4. Powers and Capacity of Receiver – Depend on the security document, but will normally enable the receiver to carry on a company’s business and realise its assets. The receiver acts as the agent of the company unless and until it goes into liquidation.

5. Information to Creditors – Within three months of appointment, the receiver must send a report to the creditors and convene a creditors’ meeting to receive the report (unless a liquidator has been appointed in the meantime, in which case the report goes only to the liquidator). The meeting may also appoint a creditors’ committee.

6. Conclusion of Receivership – The receiver ceases to act when he has realised the security or repaid his appointor and notifies Companies House accordingly.



Regrettably, it is often not possible to sell a business, perhaps because in a ‘people business’ everyone has left or because that type of business is not seen as viable under current economic conditions. It is also often the case that the directors of a company do not seek help in sufficient time to allow the company to be saved, and by the time they do so it is hopelessly insolvent. Any of these reasons can lead to a company being placed into liquidation and its assets sold off. The proceeds of the sale are then distributed to the creditors, in a defined order of priority. Liquidation is, with very few exceptions, the end of the road for a company and it will then be removed from the companies register.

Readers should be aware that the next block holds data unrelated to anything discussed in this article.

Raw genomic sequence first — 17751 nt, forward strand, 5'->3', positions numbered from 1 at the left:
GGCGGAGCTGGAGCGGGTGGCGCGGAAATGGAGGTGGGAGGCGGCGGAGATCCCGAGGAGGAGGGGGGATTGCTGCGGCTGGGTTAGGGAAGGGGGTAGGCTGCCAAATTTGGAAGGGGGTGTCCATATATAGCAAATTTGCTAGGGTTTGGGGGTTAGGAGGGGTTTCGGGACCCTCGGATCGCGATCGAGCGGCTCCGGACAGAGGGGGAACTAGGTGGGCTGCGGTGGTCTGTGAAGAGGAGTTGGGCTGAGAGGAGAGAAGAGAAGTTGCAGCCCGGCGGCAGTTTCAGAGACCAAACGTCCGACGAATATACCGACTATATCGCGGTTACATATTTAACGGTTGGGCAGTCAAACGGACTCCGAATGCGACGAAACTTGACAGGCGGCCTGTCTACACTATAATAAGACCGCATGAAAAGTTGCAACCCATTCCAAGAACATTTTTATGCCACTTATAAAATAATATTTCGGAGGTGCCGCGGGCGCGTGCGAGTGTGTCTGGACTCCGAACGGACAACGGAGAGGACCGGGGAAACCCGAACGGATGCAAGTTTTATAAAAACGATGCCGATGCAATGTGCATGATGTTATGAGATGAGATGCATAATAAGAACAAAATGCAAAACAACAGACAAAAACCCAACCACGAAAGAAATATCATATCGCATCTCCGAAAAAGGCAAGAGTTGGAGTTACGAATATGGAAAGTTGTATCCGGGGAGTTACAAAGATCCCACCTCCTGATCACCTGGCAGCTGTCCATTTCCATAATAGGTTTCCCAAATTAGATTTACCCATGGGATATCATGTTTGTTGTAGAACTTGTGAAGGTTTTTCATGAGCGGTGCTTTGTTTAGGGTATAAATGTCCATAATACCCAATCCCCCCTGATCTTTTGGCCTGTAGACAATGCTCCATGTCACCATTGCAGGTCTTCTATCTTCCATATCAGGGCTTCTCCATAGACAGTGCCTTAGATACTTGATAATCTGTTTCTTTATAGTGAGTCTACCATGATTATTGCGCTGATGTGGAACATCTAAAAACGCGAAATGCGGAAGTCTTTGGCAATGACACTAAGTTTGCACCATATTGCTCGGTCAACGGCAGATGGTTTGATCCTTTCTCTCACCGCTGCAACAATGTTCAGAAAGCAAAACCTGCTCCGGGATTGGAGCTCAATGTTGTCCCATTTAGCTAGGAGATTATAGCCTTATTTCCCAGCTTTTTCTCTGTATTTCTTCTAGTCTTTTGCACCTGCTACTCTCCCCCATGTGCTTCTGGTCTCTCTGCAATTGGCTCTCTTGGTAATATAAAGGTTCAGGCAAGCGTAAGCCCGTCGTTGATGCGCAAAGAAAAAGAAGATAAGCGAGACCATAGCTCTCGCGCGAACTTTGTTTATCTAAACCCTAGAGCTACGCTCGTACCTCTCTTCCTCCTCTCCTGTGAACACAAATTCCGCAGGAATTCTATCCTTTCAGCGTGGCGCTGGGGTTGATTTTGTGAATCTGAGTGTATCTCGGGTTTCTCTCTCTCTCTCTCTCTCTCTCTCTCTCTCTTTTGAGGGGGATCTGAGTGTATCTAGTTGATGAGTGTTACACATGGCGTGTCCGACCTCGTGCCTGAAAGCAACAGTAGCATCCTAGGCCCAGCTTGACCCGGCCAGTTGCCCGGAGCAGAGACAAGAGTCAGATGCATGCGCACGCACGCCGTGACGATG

A liquidation may be solvent or insolvent. A solvent liquidation is known as a members’ voluntary liquidation (MVL), in which the liquidator is appointed by the shareholders and the company’s assets are sufficient to settle all its liabilities, including statutory interest, within twelve months. An insolvent liquidation will be either a creditors’ voluntary liquidation (CVL), which is begun by resolution of the shareholders, or a compulsory liquidation, which is instituted by petition to the court.